Offering a loyalty program is a great way to collect customer details, track transactions, and tie them to customer accounts.

A common way this works is to offer a point-based system, where a customer earns a set amount based on how much they spend per transaction. Eventually, a customer can cash in their points for tiered rewards (the more points, the better the rewards get, such as free gifts or special coupons). They receive a loyalty card to keep track of their points and rewards.

A great example of a successful loyalty program is Starbucks Rewards. According to Access Development, this program gives Starbucks “access to a complete data set of the behavior of their best customers and a way to communicate directly with them.”

More specifically, the coffee giant can tailor their communications based on customer segments the rewards program helped them define, which leads to more sales.

4. Try digital behavior tracking

Another opportunity for data collection is tracking your customers’ digital behavior—their actual actions as they surf the web, read their email and browse your website.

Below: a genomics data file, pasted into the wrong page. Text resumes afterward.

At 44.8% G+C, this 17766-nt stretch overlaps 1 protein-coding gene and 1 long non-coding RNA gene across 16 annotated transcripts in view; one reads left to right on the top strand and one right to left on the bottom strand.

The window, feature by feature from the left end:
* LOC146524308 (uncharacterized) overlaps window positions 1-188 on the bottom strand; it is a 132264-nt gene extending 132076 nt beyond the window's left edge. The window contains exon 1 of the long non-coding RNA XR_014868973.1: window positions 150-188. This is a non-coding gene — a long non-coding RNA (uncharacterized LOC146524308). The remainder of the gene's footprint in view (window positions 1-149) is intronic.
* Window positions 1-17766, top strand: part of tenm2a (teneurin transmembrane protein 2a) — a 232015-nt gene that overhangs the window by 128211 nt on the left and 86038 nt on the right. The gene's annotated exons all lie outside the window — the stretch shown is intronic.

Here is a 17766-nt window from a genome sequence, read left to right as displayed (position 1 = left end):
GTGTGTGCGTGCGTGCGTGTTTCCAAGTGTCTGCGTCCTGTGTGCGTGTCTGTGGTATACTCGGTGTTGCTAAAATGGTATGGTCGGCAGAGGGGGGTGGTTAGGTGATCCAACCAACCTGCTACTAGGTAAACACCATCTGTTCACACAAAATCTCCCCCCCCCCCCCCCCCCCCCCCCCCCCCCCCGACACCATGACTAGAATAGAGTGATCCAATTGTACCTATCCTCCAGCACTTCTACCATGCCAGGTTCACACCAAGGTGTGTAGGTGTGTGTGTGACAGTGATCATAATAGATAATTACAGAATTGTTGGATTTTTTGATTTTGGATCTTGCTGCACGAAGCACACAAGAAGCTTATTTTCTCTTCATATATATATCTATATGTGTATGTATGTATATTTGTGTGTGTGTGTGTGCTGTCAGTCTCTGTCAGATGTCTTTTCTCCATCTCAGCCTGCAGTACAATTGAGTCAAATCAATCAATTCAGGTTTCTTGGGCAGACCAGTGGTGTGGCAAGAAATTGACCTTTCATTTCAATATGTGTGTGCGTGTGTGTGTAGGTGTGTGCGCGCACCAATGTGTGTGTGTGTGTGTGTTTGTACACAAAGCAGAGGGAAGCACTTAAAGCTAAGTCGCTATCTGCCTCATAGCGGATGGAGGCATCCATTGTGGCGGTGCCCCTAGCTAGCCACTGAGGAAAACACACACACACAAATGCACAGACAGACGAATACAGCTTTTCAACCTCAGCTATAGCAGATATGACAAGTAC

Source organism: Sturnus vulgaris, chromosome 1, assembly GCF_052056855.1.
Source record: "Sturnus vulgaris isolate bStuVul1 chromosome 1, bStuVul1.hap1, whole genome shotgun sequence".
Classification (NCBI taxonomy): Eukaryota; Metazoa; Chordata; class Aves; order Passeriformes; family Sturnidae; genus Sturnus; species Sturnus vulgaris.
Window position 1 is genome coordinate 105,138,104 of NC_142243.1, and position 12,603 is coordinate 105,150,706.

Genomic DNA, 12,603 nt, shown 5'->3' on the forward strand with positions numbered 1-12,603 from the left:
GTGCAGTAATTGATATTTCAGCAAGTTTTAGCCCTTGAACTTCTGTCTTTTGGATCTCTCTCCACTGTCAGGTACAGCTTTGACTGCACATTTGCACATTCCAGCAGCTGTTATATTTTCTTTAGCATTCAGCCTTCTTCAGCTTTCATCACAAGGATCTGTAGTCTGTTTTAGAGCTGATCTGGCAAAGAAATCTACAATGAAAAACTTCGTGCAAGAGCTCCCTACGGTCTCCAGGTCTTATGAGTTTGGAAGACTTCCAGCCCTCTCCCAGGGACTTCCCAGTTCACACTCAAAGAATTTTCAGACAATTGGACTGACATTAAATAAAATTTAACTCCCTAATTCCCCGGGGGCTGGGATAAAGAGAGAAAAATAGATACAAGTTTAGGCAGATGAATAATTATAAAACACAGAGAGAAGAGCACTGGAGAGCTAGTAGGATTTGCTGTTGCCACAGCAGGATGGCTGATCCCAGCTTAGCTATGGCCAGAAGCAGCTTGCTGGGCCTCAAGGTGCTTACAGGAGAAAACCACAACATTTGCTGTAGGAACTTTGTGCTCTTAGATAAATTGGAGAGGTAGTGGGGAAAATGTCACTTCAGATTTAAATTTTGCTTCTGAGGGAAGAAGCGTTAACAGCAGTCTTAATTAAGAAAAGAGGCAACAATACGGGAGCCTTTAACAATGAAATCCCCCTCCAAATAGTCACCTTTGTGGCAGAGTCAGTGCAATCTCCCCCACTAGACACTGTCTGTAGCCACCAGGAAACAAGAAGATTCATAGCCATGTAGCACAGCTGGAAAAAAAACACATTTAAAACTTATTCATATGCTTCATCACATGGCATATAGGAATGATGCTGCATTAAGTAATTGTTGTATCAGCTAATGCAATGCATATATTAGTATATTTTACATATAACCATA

This is valuable information because your customers’ self-perceptions and actual habits/behaviors don’t always match up.

For example, they may answer a survey question about how many hours per week they spend on a computer on the low end (say, 5-10 hours), when, in reality, their computer use is much higher (20-40 hours).

You can track consumer behavior in many different places, including across your website, in the emails you send them, and across the wider internet.

All of the above can be accomplished with analytics/tracking software, like Google Analytics.

6. Use data from customer service

Another place where it makes sense to collect customer data is during customer service interactions, whether over the phone or through email or chat. Your team can collect useful information via simple conversations, help sessions, troubleshooting, and more.

Often, this process is as easy as having the customer service representative ask a few questions about how the customer discovered your brand, what they like and dislike about it, or whether they would recommend you to a friend.

Wrap up

Email segmentation, personalization, and automation all require customer data to work. Strategize your collection methods and take the opportunity to gather information at the right moments. Arm yourself with customer data and give your brand a better shot at making marketing work.

This blog provides general information and discussion about email marketing and related subjects. The content provided in this blog ("Content”), should not be construed as and is not intended to constitute financial, legal or tax advice. You should seek the advice of professionals prior to acting upon any information contained in the Content. All Content is provided strictly “as is” and we make no warranty or representation of any kind regarding the Content.